October is Domestic Violence Awareness Month
Understanding Child Abuse and Neglect
When children are nurtured, they can grow up to be happy and healthy adults. But when they lack an attachment to a caring adult, receive inconsistent nurturing, or experience harsh discipline, the consequences can affect their lifelong health, well-being, and relationships with others.
What Is Child Abuse and Neglect?
Child abuse or neglect often takes place in the home at the hands of a person the child knows well—a parent, relative, babysitter, or friend of the family. There are four major types of child maltreatment. Although any of the forms may be found separately, they often occur together.
Neglect is failure to provide for a child’s basic needs.
Physical abuse is physical injury as a result of hitting, kicking, shaking, burning, or otherwise harming a child.
Sexual abuse is any situation where a child is used for sexual gratification. This may include indecent exposure, fondling, rape, or commercial exploitation through prostitution or the production of pornographic materials.
Emotional abuse is any pattern of behavior that impairs a child’s emotional development or sense of self-worth, including constant criticism, threats, and rejection.
Why Does Child Abuse Occur?
Child abuse and neglect affect children of every age, race, and income level. However, research has identified many factors relating to the child, family, community, and society that are associated with an increased risk of child abuse and neglect. Studies also have shown that when multiple risk factors are present, the risk is greater. Some of the most common risk factors include the following:
Immaturity. Young parents may lack experience with children or be unprepared for the responsibility of raising a child.
Unrealistic expectations. A lack of knowledge about normal child development or behavior may result in frustration and, ultimately, abusive discipline.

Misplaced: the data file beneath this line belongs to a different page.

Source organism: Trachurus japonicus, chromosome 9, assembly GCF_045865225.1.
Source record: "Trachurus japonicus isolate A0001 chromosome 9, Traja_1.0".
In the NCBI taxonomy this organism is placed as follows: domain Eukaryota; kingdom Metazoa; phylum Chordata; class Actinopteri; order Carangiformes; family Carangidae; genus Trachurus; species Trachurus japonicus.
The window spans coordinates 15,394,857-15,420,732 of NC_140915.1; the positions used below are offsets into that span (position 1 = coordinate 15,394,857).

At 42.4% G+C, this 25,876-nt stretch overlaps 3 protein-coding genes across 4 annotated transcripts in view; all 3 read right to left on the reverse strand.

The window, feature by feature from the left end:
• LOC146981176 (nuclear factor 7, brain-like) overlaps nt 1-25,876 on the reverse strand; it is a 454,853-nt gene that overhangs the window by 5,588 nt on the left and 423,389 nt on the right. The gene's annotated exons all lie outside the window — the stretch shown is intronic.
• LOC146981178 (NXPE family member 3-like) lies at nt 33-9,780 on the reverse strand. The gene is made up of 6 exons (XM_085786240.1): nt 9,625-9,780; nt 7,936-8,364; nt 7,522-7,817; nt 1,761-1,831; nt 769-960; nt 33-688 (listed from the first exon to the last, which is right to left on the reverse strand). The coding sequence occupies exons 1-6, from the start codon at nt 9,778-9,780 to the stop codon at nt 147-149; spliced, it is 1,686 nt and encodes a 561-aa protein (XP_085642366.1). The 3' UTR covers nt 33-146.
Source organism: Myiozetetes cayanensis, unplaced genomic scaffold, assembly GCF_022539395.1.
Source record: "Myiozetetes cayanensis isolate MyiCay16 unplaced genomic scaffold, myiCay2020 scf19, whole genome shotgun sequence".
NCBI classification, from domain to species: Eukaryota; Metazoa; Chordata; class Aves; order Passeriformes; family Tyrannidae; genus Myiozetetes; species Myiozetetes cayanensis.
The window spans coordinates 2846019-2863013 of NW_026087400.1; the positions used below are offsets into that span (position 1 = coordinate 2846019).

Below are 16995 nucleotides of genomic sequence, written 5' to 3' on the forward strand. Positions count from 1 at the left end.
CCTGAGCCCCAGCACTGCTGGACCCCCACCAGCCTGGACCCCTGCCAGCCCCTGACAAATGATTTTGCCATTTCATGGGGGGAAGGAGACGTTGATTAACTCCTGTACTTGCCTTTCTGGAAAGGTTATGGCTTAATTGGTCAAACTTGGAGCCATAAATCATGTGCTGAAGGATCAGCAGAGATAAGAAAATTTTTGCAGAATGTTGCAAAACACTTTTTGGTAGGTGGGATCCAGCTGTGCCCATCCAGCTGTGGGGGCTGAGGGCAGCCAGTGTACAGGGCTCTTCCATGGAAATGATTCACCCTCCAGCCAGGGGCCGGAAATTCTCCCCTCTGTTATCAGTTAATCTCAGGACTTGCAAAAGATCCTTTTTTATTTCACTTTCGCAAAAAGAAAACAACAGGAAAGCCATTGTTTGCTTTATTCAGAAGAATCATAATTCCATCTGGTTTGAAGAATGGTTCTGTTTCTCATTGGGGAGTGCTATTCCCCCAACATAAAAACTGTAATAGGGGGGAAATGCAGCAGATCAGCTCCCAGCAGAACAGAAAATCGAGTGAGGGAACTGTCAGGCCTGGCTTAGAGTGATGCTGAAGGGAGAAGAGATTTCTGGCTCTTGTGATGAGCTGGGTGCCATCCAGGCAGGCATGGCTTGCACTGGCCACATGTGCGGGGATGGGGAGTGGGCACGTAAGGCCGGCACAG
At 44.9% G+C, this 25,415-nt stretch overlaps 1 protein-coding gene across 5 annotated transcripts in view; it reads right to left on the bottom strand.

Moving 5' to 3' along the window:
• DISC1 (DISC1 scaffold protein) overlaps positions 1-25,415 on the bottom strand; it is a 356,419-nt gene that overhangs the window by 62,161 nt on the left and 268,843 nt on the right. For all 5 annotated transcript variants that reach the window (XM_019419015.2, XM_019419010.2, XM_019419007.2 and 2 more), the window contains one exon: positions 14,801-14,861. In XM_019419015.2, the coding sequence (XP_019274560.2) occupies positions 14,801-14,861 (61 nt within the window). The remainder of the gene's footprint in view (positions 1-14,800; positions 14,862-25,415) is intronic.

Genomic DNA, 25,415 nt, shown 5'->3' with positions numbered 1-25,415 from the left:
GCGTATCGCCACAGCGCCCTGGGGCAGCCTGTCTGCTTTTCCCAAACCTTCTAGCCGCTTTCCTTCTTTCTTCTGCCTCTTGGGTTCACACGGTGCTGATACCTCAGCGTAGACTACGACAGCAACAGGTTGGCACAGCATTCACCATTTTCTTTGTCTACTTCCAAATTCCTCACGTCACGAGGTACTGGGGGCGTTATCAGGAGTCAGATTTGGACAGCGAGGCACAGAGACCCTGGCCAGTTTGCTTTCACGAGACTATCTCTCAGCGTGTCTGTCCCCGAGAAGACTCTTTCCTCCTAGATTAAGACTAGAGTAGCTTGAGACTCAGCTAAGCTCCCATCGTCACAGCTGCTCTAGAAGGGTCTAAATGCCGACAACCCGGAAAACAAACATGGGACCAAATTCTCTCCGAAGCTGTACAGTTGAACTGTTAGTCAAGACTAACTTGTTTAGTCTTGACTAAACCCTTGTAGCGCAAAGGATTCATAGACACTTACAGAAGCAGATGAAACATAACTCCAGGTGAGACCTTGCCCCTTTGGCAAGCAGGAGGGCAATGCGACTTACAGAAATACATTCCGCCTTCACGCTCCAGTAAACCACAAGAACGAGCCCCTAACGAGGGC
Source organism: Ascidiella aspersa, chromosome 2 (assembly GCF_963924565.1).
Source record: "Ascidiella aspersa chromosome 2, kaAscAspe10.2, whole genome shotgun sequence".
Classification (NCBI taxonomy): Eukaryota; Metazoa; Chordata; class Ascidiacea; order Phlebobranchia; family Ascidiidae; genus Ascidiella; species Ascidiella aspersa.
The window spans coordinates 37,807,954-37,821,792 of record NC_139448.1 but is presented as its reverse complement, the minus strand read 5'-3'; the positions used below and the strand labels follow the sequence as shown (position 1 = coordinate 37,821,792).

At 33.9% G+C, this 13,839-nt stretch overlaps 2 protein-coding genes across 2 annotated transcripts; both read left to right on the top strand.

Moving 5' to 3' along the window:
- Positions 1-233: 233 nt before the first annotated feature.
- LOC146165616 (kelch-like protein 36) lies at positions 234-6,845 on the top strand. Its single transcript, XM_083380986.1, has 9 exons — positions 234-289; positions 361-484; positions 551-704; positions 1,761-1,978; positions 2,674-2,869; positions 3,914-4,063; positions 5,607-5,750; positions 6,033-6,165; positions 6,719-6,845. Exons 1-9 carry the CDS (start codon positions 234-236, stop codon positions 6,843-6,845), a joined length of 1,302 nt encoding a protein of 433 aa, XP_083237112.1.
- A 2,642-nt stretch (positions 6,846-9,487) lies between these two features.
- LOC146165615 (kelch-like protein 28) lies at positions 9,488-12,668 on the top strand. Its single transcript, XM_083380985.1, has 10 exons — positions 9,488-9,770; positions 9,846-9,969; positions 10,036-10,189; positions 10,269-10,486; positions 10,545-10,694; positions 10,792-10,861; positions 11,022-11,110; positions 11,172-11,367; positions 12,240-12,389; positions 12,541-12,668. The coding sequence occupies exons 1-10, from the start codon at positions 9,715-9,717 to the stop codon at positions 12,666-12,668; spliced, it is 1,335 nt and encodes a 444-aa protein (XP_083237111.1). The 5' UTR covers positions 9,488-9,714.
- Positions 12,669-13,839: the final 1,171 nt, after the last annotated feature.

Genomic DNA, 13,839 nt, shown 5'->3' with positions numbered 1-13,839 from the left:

Stress. Families struggling with poverty, unstable housing, divorce, or unemployment may be at greater risk.
Substance abuse. The effects of substance use, as well as time, energy, and money spent obtaining drugs or alcohol; significantly impair parents’ abilities to care for their children.
Intergenerational patterns of abuse. Parents’ own experiences of childhood trauma impact their relationships with their children.
Isolation. Effective parenting is more difficult when parents lack a supportive partner, family, or community
These circumstances, combined with the inherent challenges of raising children, can result in otherwise well-intentioned parents causing their children harm or neglecting their needs. On the other hand, evidence shows that the great majority of families who experience these circumstances will not abuse or neglect their children. There are protective factors that act as buffers to help many families who are under stress parent effectively.
How Many Children Are Abused and Neglected in the United States?
In Federal fiscal year (FFY) 2012, the most recent year for which national child maltreatment statistics are available, about 3.4 million reports were made to child protective services concerning the safety and well-being of approximately 6.3 million children.1 As a result of these reports, a nationally estimated 686,000 (unique count) children were found to be victims of child abuse or neglect. (Unique count is defined as counting each child only once regardless of the number of reports of abuse and neglect.) Of these children, more than 75 percent (78.3 percent) were neglected, more than 15 percent (18.3 percent) were physically abused, and less than 10 percent (9.3 percent) were sexually abused. Child deaths are the most tragic results of maltreatment. In FFY 2012, an estimated 1,640 children died due to abuse or neglect. Of the children who died, 69.9 percent suffered neglect and 44.3 percent suffered physical abuse either exclusively or in combination with another maltreatment type.